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$G\subset \mathbf{C} , G= \{z\in \mathbf{C}| \overline{z}\in G\} = \overline{G}$, then for $f\in \mathcal{O}(G)$ it holds that:$$f(G\cap \mathbf{R}) \subset \mathbf{R} \Leftrightarrow \forall z\in G : f(\overline{z}) = \overline{f(z)}$$

This is an example in the script of our professor, however there is no proof for it and it hasn't been shown during the lectures either.

Proof : $"\Rightarrow " :$ Let $f(G\cap \mathbf{R}) \subset \mathbf{R}$, so all points on the real axis are mapped to the real axis. That means $f$ does not have any imaginary part, because then this would not be true anymore. Since f does not have any imaginary part. it follows also that : $f(\overline{z}) = \overline{f(z)}$

$"\Leftarrow" :$ Let $f(\overline{z}) = \overline{f(z)}$, so f can not have any imaginary part, otherwise this would not be true anymore. But if f doesn't have any imaginary part, then the map of the real axis is always on the real axis. So $f(G\cap \mathbf{R}) \subset \mathbf{R}$

What I mean with not having any imaginary part is that it is of the form $f(z) = z ; f(z)=2z; f(z) = 2z+z^{3}$ etc.

I am not sure if this is the right thought, and how to express this better.

Help is greatly appreciated.

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Thanks for your attention. I tried to show it in my edited post. –  PumaDAce Dec 6 '11 at 16:07
    
Yes, G is a domain. :) –  PumaDAce Dec 6 '11 at 16:21
    
Ah, okay. I think it's good to mention that sort of thing, just for reassurance. –  Dylan Moreland Dec 6 '11 at 16:25
    
I don't follow your $"\Rightarrow"$. If I write $f = u(x, y) + iv(x, y)$, then we find that $v(x, 0) = 0$ for all $x \in G \cap \mathbf{R}$. I don't see how to finish off from there -- maybe there are facts about harmonic functions that we could use? –  Dylan Moreland Dec 6 '11 at 16:49
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2 Answers 2

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($\Rightarrow$) I think it should be straightforward to check that the function $\overline{f(\bar z)}$ is holomorphic on $G$. Then $f(z) - \overline{f(\bar{z})}$ is a holomorphic function on $G$ which vanishes along an interval on the real axis.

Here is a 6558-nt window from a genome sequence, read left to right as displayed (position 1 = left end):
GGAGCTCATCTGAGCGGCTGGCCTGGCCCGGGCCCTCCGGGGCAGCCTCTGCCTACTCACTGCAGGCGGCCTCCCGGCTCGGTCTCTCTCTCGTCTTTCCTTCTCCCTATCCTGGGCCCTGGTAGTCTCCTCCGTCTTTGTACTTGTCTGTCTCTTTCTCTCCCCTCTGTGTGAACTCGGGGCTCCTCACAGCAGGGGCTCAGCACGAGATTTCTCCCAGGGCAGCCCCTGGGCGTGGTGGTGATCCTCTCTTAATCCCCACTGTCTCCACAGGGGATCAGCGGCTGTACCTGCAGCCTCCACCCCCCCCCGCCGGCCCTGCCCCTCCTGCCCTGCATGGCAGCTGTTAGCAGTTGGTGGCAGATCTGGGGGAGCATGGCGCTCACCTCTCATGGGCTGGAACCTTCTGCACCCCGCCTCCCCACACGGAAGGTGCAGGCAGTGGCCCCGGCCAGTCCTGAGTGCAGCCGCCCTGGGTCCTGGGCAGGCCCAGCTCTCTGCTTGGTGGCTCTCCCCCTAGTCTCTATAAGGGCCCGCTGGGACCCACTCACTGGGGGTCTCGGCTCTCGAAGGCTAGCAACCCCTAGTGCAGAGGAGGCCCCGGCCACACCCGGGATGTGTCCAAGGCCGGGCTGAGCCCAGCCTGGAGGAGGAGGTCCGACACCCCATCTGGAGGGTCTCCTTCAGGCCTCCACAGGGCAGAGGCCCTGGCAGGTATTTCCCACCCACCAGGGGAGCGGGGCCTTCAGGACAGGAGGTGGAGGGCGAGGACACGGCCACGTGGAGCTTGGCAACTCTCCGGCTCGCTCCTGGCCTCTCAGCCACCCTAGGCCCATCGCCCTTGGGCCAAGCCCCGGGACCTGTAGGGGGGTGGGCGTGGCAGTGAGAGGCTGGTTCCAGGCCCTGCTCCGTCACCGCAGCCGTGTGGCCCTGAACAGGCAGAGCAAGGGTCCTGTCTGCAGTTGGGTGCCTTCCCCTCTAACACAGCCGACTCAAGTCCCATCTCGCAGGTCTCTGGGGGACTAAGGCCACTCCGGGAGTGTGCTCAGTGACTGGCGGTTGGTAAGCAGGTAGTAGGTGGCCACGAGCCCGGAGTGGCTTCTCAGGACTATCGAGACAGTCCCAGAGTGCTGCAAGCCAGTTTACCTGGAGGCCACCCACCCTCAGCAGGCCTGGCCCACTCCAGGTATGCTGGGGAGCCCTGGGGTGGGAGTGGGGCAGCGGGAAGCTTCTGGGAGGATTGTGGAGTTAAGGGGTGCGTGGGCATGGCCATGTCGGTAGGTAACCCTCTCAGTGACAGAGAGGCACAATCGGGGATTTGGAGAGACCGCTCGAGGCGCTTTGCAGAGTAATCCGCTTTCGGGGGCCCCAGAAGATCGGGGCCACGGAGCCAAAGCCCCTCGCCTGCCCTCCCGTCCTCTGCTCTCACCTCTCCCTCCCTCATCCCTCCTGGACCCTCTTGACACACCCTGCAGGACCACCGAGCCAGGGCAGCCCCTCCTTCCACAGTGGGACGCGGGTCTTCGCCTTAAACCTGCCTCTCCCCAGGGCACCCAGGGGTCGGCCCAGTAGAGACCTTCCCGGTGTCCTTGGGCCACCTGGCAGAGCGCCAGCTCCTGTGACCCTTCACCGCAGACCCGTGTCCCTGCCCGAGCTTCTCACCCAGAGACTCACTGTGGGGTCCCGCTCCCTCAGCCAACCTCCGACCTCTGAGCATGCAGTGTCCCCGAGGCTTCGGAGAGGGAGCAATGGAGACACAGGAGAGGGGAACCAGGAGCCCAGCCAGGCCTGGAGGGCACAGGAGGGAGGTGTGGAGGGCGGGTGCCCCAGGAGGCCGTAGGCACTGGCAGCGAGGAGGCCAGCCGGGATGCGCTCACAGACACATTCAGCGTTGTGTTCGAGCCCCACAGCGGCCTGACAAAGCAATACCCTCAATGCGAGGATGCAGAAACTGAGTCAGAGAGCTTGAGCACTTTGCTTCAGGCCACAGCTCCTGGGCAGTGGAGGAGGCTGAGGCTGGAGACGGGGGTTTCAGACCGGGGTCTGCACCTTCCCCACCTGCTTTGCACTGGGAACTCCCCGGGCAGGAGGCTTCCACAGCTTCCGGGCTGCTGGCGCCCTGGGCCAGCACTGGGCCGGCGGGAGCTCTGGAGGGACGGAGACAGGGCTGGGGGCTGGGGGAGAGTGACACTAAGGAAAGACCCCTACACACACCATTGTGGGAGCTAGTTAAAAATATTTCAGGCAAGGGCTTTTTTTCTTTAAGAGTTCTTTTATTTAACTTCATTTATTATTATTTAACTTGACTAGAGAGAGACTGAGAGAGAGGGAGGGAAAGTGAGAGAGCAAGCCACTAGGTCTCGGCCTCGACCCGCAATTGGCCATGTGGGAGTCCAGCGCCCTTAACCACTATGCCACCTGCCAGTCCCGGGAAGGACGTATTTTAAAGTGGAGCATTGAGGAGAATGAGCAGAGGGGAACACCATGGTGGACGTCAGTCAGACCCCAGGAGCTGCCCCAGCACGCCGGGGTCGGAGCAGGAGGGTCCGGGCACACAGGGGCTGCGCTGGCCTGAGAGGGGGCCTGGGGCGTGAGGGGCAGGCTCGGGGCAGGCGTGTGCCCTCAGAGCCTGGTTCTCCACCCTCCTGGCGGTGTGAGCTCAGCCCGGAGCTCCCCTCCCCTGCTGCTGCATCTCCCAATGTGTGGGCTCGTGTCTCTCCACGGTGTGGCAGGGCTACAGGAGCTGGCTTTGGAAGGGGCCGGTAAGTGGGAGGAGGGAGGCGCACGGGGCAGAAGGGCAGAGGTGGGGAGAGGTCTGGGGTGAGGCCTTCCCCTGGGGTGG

($\Leftarrow$) I think you have the right idea, but we should write down some equations. Try to use the fact that $z = \bar z$ if and only if $z \in \mathbf R$; if you take $z \in \mathbf R \cap G$ and conjugate $f(z)$, what happens?

The problem is very related to the Schwarz reflection principle.

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:) :) :) Dylan Moreland :) :) :)

$$"\Rightarrow: "$$ If $f(G\cap\mathbf{R})\subset \mathbf{R}$, then for every $z_{0} \in \mathbf{R}$ we can write $f(z)= \sum_{k=0}^{\infty} a_{k}(z-z_{0})^{k}$, $a_{k}\in \mathbf{R}$. From this it follows immediately that $\overline{f(\overline{z})}=f(z)$ in a neighborhood of the real axis. Because of the identity theorem these two holomorphic functions must be the same everywhere.$$"\Leftarrow":$$ If $z\in \mathbf{R}$, $\overline{z}=z$. Then $f(\overline{z})=\overline{f(z)}= f(z)$ $\forall z\in \mathbf{R}$, so $f(z) \in \mathbf{R}$ , which means that $f(G\cap \mathbf{R})\subset \mathbf{R}$

Is this ok? Thank you for your help.

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No problem! I agree with your "$\Leftarrow$". For the other direction, it isn't clear to me how you get $a_k \in \mathbf R$. I think the holomorphicity should be obtainable without thinking about power series--let me try to work that out. The identity theorem is definitely what you want to use. –  Dylan Moreland Dec 6 '11 at 19:06
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